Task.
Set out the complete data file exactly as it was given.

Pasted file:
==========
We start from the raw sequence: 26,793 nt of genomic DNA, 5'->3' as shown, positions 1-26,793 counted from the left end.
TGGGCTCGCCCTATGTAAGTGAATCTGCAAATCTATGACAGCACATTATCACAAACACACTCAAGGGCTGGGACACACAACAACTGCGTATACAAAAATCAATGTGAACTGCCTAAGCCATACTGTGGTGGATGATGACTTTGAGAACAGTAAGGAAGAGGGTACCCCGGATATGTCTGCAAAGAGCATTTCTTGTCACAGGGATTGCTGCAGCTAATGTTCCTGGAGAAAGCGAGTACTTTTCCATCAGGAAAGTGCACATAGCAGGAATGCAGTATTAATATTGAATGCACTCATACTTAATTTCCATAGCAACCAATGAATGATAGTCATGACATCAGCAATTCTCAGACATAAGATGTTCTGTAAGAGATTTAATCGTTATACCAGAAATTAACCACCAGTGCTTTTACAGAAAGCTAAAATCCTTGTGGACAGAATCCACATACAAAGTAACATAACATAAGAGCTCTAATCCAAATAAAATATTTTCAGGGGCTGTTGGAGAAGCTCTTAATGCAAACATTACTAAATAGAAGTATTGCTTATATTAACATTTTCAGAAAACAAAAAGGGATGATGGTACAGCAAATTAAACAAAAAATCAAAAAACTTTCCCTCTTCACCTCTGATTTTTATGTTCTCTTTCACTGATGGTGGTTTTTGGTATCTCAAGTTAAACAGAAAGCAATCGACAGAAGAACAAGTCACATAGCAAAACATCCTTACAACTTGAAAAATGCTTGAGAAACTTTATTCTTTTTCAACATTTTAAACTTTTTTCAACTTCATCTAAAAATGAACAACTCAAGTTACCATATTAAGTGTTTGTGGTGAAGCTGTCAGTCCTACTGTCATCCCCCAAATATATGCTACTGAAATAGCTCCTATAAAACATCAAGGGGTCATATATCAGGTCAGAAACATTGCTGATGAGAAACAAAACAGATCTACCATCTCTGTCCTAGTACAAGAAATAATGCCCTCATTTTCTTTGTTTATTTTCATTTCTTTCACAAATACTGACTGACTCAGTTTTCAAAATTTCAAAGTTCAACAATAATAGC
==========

We start from the raw sequence: 26,793 nt of genomic DNA, 5'->3' as shown, positions 1-26,793 counted from the left end.
TGGGCTCGCCCTATGTAAGTGAATCTGCAAATCTATGACAGCACATTATCACAAACACACTCAAGGGCTGGGACACACAACAACTGCGTATACAAAAATCAATGTGAACTGCCTAAGCCATACTGTGGTGGATGATGACTTTGAGAACAGTAAGGAAGAGGGTACCCCGGATATGTCTGCAAAGAGCATTTCTTGTCACAGGGATTGCTGCAGCTAATGTTCCTGGAGAAAGCGAGTACTTTTCCATCAGGAAAGTGCACATAGCAGGAATGCAGTATTAATATTGAATGCACTCATACTTAATTTCCATAGCAACCAATGAATGATAGTCATGACATCAGCAATTCTCAGACATAAGATGTTCTGTAAGAGATTTAATCGTTATACCAGAAATTAACCACCAGTGCTTTTACAGAAAGCTAAAATCCTTGTGGACAGAATCCACATACAAAGTAACATAACATAAGAGCTCTAATCCAAATAAAATATTTTCAGGGGCTGTTGGAGAAGCTCTTAATGCAAACATTACTAAATAGAAGTATTGCTTATATTAACATTTTCAGAAAACAAAAAGGGATGATGGTACAGCAAATTAAACAAAAAATCAAAAAACTTTCCCTCTTCACCTCTGATTTTTATGTTCTCTTTCACTGATGGTGGTTTTTGGTATCTCAAGTTAAACAGAAAGCAATCGACAGAAGAACAAGTCACATAGCAAAACATCCTTACAACTTGAAAAATGCTTGAGAAACTTTATTCTTTTTCAACATTTTAAACTTTTTTCAACTTCATCTAAAAATGAACAACTCAAGTTACCATATTAAGTGTTTGTGGTGAAGCTGTCAGTCCTACTGTCATCCCCCAAATATATGCTACTGAAATAGCTCCTATAAAACATCAAGGGGTCATATATCAGGTCAGAAACATTGCTGATGAGAAACAAAACAGATCTACCATCTCTGTCCTAGTACAAGAAATAATGCCCTCATTTTCTTTGTTTATTTTCATTTCTTTCACAAATACTGACTGACTCAGTTTTCAAAATTTCAAAGTTCAACAATAATAGC